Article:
Origin Latin "Honor"

1. high respect.

2. pride & pleasure from being shown respect.

3. a clear sense of what is morally right.

4. a person or thing that brings credit.

5. a thing conferred as distinction.

6. (honours) a course of degree studies more specialized than for an ordinary pass.

7. (His, Your, ect. Honour) a title of respect for a circuit judge.

8. bridge an ace, king, queen, jack or ten.

Verb. 1. regard with great respect.

2. pay public respect to.

3. to fulfill an obligation or keep an agreement.

4. grace; privilege
You honour me.

What an honour.

To do that would not be honourable.

To have this is such an honour!

This is such an honour.

I have heard that the honours program at the Simon Frasier University is quite difficult.

All rise in honour of Judge Bigbey?! Hey where is Harold?! He was suppose to be overseeing this one!

Honour!

It is an honour that you could be here.

Today we honour those who...

I hope that you will honour our agreement.

This is such and honour to have m'lord <insert name> here.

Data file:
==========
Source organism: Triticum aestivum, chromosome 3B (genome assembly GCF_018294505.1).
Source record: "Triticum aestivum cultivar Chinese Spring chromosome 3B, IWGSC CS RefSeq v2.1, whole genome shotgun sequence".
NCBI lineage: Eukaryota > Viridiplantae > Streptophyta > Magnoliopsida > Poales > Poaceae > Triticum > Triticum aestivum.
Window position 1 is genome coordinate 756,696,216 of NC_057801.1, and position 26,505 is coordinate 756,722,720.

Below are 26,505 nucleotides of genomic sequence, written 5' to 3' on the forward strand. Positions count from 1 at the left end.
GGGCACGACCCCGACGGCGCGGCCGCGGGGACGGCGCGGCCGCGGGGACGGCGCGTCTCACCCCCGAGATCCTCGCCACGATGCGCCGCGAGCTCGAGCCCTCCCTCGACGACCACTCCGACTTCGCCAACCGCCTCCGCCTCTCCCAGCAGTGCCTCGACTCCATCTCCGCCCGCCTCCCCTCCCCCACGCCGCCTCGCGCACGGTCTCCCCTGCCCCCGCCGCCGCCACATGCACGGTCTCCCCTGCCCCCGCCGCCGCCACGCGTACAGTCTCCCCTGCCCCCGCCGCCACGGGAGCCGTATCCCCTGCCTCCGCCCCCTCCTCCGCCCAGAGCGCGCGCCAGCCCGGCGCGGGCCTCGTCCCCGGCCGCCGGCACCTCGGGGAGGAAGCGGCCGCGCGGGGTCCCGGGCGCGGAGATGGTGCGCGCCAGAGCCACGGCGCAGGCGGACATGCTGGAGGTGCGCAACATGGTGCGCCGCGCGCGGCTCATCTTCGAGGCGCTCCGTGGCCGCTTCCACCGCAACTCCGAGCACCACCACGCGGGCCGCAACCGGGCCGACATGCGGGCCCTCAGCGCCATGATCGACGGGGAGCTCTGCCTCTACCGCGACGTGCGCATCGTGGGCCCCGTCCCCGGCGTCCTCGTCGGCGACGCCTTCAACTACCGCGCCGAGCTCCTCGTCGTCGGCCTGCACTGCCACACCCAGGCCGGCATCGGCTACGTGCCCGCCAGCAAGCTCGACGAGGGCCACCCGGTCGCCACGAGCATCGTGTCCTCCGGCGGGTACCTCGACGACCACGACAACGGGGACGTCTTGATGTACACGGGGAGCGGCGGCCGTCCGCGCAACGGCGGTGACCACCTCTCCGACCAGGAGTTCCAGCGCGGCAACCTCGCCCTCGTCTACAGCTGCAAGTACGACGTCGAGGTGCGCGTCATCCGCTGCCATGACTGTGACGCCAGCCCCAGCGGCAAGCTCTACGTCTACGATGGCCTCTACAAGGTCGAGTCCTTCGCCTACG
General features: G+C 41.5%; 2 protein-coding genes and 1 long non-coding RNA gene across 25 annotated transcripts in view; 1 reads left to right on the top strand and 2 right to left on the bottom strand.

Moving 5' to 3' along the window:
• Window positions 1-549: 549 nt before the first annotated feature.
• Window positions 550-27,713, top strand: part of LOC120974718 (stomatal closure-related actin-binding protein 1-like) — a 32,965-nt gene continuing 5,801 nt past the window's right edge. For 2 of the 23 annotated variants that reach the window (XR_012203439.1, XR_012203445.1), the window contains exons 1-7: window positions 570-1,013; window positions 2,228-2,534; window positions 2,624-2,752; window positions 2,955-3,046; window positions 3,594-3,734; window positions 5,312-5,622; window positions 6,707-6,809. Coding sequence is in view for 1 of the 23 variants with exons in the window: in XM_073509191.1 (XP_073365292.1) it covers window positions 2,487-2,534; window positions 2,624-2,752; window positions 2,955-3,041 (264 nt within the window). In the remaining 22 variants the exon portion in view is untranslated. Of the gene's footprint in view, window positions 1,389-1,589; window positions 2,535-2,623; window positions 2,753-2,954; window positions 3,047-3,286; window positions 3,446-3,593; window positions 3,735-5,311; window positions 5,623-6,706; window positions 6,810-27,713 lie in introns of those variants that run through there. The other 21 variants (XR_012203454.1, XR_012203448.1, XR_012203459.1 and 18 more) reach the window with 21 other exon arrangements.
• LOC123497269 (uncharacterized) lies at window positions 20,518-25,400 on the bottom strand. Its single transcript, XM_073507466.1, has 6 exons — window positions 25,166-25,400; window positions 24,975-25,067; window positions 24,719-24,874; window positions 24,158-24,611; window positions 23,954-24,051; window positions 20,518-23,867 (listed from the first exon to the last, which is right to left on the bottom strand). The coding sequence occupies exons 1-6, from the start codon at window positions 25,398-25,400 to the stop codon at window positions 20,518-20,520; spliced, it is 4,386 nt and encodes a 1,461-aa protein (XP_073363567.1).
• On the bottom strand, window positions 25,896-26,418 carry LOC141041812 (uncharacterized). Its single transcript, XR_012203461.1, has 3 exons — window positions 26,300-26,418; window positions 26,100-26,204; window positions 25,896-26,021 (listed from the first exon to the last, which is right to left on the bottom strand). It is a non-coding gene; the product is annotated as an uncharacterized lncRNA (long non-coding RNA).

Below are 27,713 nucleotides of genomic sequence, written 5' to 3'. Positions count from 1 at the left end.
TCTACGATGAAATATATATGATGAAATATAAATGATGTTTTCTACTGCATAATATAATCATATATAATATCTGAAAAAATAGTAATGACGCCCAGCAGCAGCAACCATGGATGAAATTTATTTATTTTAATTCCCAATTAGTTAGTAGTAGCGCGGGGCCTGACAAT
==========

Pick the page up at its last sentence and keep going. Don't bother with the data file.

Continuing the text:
by Alex Pipe July 08, 2004
The colloquially British spelling of the word "honor", which is derived from the Latin "honor". Blame it on Their Majesties. It's Their English.
The spelling honour is some times used by people from countries outside Britain as well, if they are desperate to make the point that they are not American.
by Downstrike July 10, 2004
What having a lockwolf gives you. Generally considered good.

Note that it is not the same as your standard honor, it is a very specialized type.
Oohh! I have a lockwolf! I'm so honoured!
by Packless May 31, 2007

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